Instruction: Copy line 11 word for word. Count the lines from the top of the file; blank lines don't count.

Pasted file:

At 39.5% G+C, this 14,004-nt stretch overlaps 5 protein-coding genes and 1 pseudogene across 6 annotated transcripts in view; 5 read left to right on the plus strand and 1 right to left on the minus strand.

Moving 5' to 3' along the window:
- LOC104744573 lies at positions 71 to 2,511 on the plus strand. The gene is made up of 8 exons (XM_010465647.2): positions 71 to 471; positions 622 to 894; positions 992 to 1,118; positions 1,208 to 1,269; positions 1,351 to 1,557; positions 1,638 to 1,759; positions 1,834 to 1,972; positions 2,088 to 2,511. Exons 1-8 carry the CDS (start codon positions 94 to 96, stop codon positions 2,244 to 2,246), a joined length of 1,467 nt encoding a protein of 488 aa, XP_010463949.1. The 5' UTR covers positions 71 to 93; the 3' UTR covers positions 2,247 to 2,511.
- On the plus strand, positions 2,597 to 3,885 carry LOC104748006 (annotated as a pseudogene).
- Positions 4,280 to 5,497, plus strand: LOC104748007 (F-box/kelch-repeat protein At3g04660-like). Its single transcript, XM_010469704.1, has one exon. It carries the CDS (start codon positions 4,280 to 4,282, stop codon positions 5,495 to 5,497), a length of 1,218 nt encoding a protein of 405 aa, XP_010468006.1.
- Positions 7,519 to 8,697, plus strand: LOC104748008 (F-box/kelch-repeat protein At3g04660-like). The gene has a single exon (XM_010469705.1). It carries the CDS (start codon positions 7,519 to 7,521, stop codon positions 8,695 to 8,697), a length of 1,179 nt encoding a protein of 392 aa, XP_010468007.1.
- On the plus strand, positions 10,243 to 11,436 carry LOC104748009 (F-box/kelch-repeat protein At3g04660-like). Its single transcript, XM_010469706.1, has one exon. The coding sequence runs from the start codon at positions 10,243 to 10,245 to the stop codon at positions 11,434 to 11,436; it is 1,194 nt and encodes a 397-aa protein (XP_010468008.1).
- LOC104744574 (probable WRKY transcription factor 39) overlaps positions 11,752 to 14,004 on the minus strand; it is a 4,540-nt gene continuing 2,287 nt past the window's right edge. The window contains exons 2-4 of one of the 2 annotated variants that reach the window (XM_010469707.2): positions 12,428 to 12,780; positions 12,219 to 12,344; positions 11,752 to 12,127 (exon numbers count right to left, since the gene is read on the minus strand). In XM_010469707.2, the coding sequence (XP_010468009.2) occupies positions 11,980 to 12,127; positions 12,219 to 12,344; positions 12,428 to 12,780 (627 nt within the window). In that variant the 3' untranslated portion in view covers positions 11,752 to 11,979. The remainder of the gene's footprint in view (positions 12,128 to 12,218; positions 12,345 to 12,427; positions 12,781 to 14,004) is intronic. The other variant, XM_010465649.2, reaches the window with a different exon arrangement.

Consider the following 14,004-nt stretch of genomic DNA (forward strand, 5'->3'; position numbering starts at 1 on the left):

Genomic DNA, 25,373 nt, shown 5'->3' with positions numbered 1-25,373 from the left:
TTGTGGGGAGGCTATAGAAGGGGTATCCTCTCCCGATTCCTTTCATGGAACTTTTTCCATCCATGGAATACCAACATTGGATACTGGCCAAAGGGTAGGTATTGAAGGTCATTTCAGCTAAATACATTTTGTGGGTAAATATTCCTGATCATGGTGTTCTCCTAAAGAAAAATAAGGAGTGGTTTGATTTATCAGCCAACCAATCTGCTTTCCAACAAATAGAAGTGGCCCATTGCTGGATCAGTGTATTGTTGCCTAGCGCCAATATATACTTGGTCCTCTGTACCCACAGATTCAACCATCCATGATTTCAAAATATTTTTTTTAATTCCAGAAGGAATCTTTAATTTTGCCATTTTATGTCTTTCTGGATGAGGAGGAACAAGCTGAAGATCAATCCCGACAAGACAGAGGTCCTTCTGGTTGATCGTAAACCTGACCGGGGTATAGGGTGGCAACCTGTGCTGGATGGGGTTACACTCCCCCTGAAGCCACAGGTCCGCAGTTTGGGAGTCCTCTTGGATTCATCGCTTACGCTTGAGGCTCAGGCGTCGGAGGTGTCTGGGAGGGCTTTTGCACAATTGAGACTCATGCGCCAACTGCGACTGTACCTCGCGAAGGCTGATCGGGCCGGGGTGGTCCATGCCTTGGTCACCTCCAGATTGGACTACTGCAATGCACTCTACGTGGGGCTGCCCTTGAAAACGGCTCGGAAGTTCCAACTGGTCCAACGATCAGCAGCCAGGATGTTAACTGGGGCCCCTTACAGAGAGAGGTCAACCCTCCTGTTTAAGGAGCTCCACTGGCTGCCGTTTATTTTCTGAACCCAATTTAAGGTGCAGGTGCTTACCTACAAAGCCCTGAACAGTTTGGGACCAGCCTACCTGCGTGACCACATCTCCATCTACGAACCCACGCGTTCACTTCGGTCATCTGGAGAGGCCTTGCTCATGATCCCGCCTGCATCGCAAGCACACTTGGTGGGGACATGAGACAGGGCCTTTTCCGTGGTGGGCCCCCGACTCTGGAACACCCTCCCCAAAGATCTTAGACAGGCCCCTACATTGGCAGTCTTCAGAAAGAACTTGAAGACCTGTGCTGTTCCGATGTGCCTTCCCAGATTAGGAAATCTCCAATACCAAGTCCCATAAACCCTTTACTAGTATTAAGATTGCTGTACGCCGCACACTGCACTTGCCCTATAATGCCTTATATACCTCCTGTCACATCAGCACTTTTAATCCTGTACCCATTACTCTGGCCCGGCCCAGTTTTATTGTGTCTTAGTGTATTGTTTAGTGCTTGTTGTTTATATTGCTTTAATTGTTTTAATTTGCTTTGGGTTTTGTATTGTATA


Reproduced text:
TTGTGGGGAGGCTATAGAAGGGGTATCCTCTCCCGATTCCTTTCATGGAACTTTTTCCATCCATGGAATACCAACATTGGATACTGGCCAAAGGGTAGGTATTGAAGGTCATTTCAGCTAAATACATTTTGTGGGTAAATATTCCTGATCATGGTGTTCTCCTAAAGAAAAATAAGGAGTGGTTTGATTTATCAGCCAACCAATCTGCTTTCCAACAAATAGAAGTGGCCCATTGCTGGATCAGTGTATTGTTGCCTAGCGCCAATATATACTTGGTCCTCTGTACCCACAGATTCAACCATCCATGATTTCAAAATATTTTTTTTAATTCCAGAAGGAATCTTTAATTTTGCCATTTTATGTCTTTCTGGATGAGGAGGAACAAGCTGAAGATCAATCCCGACAAGACAGAGGTCCTTCTGGTTGATCGTAAACCTGACCGGGGTATAGGGTGGCAACCTGTGCTGGATGGGGTTACACTCCCCCTGAAGCCACAGGTCCGCAGTTTGGGAGTCCTCTTGGATTCATCGCTTACGCTTGAGGCTCAGGCGTCGGAGGTGTCTGGGAGGGCTTTTGCACAATTGAGACTCATGCGCCAACTGCGACTGTACCTCGCGAAGGCTGATCGGGCCGGGGTGGTCCATGCCTTGGTCACCTCCAGATTGGACTACTGCAATGCACTCTACGTGGGGCTGCCCTTGAAAACGGCTCGGAAGTTCCAACTGGTCCAACGATCAGCAGCCAGGATGTTAACTGGGGCCCCTTACAGAGAGAGGTCAACCCTCCTGTTTAAGGAGCTCCACTGGCTGCCGTTTATTTTCTGAACCCAATTTAAGGTGCAGGTGCTTACCTACAAAGCCCTGAACAGTTTGGGACCAGCCTACCTGCGTGACCACATCTCCATCTACGAACCCACGCGTTCACTTCGGTCATCTGGAGAGGCCTTGCTCATGATCCCGCCTGCATCGCAAGCACACTTGGTGGGGACATGAGACAGGGCCTTTTCCGTGGTGGGCCCCCGACTCTGGAACACCCTCCCCAAAGATCTTAGACAGGCCCCTACATTGGCAGTCTTCAGAAAGAACTTGAAGACCTGTGCTGTTCCGATGTGCCTTCCCAGATTAGGAAATCTCCAATACCAAGTCCCATAAACCCTTTACTAGTATTAAGATTGCTGTACGCCGCACACTGCACTTGCCCTATAATGCCTTATATACCTCCTGTCACATCAGCACTTTTAATCCTGTACCCATTACTCTGGCCCGGCCCAGTTTTATTGTGTCTTAGTGTATTGTTTAGTGCTTGTTGTTTATATTGCTTTAATTGTTTTAATTTGCTTTGGGTTTTGTATTGTATA